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Discussion Starter #1
a calmini exhaust header & hi flow system was put on this samurai , that i had bought a month ago. my questions are i can not find the main plug for the o2 sensor, may have been cut or pulled off? no plug there, i know what plug looks like, none to be found? so what color wire should i look for, and also is this a heated o2 sonsor ? i feel this would affect how well it would run!! thanx in advance for all help and advice!!
 

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What is your location? some markets don't have an O2 sensor fitted. Do you have a Check Engine Light on? if not does it come on when you turn the ignition on?
 

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In the wiring harness running along the top of inner fender on the drivers side there should be a large blue wire. That's it. Mine changes to a smaller red wire as it enters the plug.
 

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Discussion Starter #4
i am in PA. right now the motor is out being rebuilt, prev owner put reman motor in got off ebay from AZ , and after 250 miles i pulled out for bad blow by, found rings broke but cylinder walls looked great there is black tape over lights on dash , just getting ducks in row for engine return!
 

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Being heated I have no idea. All I know is there is just the one wire at the sensor. After looking up Bosch universal o2 sensors one wire looks to be non heated.
 

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Discussion Starter #9
thanx zooki 4x4 & merlin 93 , the wire was on driver side top of inner fender and a red wire like u said zooki 4x4 . merlin93 if not heated what does the ecm read from the o2 senser then
 

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The O2 sensor outputs a small voltage, less than 1 volt, that is proportional to the air/fuel ratio. Rich mixtures read higher, and lean mixtures run lower, with stochiometric (properly balanced) being just under one-half volt. The sensor needs to be hot to work properly, which is one reason that heated sensors are used nowadays. There's a huge amount of information available by googling. Although an electrical engineer, I'm not very knowledgeable about O2 sensors. My Zuk ran better, and passed smog in Calif. with more margin, after I replaced mine at about 15 years & 100K miles.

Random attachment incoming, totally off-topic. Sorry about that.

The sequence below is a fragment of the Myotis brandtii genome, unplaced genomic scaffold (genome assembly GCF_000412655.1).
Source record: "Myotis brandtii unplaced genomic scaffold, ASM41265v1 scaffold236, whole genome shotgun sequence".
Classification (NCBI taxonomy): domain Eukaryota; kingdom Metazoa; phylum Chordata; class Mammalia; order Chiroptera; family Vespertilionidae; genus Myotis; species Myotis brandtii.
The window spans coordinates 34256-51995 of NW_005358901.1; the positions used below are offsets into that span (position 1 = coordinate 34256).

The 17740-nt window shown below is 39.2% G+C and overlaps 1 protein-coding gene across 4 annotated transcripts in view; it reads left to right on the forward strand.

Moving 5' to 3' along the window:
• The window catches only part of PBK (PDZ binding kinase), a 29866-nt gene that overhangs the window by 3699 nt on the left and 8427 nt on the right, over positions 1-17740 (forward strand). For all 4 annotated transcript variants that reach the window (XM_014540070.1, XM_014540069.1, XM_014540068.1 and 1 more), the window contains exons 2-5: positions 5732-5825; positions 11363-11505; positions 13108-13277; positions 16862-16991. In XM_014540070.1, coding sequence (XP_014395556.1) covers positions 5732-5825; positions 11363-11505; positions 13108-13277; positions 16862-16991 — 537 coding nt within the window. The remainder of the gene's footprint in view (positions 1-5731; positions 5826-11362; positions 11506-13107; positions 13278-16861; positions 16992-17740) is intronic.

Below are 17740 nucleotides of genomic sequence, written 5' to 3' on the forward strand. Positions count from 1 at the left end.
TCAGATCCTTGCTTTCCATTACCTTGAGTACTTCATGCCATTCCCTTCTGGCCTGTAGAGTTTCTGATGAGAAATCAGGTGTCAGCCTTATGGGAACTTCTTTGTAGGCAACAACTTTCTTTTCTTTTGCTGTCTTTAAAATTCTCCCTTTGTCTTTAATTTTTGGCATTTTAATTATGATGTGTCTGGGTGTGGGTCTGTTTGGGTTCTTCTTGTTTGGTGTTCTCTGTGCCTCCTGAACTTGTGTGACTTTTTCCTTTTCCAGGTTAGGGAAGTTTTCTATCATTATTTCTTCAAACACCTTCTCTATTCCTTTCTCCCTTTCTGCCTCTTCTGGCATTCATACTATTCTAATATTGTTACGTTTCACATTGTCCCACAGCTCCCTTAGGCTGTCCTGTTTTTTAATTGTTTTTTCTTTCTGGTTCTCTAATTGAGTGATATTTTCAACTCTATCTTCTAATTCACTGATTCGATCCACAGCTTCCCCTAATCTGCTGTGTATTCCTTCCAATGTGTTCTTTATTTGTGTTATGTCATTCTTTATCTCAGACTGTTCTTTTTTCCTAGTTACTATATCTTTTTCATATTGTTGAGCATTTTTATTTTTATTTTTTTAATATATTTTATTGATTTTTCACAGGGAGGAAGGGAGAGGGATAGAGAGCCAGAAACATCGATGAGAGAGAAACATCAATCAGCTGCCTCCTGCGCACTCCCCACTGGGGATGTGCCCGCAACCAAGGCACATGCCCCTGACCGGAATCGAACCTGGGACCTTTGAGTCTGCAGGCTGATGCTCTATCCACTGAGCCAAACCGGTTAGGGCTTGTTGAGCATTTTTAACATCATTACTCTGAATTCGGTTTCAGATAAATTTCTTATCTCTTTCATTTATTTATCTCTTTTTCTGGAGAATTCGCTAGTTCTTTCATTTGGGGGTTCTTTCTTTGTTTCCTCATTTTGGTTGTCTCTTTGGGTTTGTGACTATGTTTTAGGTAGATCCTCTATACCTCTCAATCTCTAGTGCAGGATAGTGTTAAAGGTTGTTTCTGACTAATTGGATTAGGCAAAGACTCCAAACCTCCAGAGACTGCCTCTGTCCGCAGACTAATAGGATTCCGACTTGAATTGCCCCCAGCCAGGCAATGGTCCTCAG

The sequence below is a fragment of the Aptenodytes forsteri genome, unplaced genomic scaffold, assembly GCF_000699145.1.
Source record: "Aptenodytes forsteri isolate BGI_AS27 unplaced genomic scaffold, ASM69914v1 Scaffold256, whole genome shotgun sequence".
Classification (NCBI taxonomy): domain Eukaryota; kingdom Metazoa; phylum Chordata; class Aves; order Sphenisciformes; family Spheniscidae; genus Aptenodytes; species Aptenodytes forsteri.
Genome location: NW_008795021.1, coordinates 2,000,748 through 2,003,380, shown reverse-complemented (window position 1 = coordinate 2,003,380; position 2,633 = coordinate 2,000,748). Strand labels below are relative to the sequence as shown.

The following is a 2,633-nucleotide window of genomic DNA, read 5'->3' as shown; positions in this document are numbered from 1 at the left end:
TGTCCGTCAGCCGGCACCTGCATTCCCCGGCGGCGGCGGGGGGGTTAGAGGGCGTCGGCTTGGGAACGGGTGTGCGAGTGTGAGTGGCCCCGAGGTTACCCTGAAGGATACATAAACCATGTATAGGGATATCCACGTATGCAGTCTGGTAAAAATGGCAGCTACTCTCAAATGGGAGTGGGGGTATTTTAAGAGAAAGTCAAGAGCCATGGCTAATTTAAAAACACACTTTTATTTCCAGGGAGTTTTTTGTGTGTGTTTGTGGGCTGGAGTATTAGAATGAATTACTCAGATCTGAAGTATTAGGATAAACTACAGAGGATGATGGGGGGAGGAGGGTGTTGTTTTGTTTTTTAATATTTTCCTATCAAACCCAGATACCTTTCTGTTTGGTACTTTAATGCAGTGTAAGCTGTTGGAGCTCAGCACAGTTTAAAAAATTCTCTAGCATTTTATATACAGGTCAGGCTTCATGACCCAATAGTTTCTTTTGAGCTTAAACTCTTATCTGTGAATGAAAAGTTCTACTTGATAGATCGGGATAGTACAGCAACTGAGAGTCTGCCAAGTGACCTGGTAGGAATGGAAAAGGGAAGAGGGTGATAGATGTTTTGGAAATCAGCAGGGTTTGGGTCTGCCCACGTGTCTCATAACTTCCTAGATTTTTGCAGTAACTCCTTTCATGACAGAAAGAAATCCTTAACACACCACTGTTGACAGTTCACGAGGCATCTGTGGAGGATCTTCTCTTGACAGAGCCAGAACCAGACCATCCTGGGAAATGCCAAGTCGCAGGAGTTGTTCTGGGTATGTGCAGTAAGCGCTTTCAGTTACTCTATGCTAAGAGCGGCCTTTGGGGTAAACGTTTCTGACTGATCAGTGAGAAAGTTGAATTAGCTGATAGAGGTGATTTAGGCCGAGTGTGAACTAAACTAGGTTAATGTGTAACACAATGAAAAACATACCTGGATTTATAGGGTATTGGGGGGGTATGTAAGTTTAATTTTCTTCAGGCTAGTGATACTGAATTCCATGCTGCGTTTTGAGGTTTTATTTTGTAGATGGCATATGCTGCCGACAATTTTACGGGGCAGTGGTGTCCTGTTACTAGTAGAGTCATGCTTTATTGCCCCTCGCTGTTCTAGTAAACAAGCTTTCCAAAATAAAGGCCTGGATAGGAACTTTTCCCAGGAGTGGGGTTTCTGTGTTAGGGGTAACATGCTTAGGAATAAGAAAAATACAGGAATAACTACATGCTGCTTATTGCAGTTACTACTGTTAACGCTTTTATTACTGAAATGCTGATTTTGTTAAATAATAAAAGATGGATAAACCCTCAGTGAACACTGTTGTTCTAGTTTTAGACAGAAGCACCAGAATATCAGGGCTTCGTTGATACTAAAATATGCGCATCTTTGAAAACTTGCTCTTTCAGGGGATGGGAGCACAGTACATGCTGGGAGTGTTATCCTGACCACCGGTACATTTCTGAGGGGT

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The position of the sensor bung is close enough to the exhaust ports that it heats up to operating temperature in about 30 seconds under cold conditions. Usually by the time the cold idle kicks down, the O2 sensor is hot enough to operate properly. Calmini has there bung pretty far down by the collector. It probably takes a few seconds more to heat up, but nothing you would notice from the drivers seat. I know with my thorely header it's a stretch for the o2 sensor wire runing through the stock mounts for the wire loom. You may need to re-route your wire to reach the hole for the sensor.

Also, I don't know the reason why calmini never got a CARB cert for their header. It's a bit of extra work, but Thorley did it, and they own the market in CARB controled states. It may be that the calmini header can't pass the CARB smog test due to it's design, or it may be that they didn't feel it was worth the investment to get it certified. If you do live in a state that uses the CARB standard for their smog testing, you will need to have a Thorley header to pass smog.
 

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A one-wire sensor should be mounted near the exhaust ports because it relies on the exhaust gasses to heat it, under load the sensor gets too hot to work properly. The ECU uses pre-determined thresholds to decide when the sensor is too hot or too cold to operate correctly.
The manufacturers moved the sensor location further downstream when heated O2 sensors were introduced, you can heat the sensor up but not cool it down, the heater allows the sensor to remain operational over a wider range of temperatures.
If your sensor is a one-wire and is mounted too low then it isn't likely to be working at its best.
 
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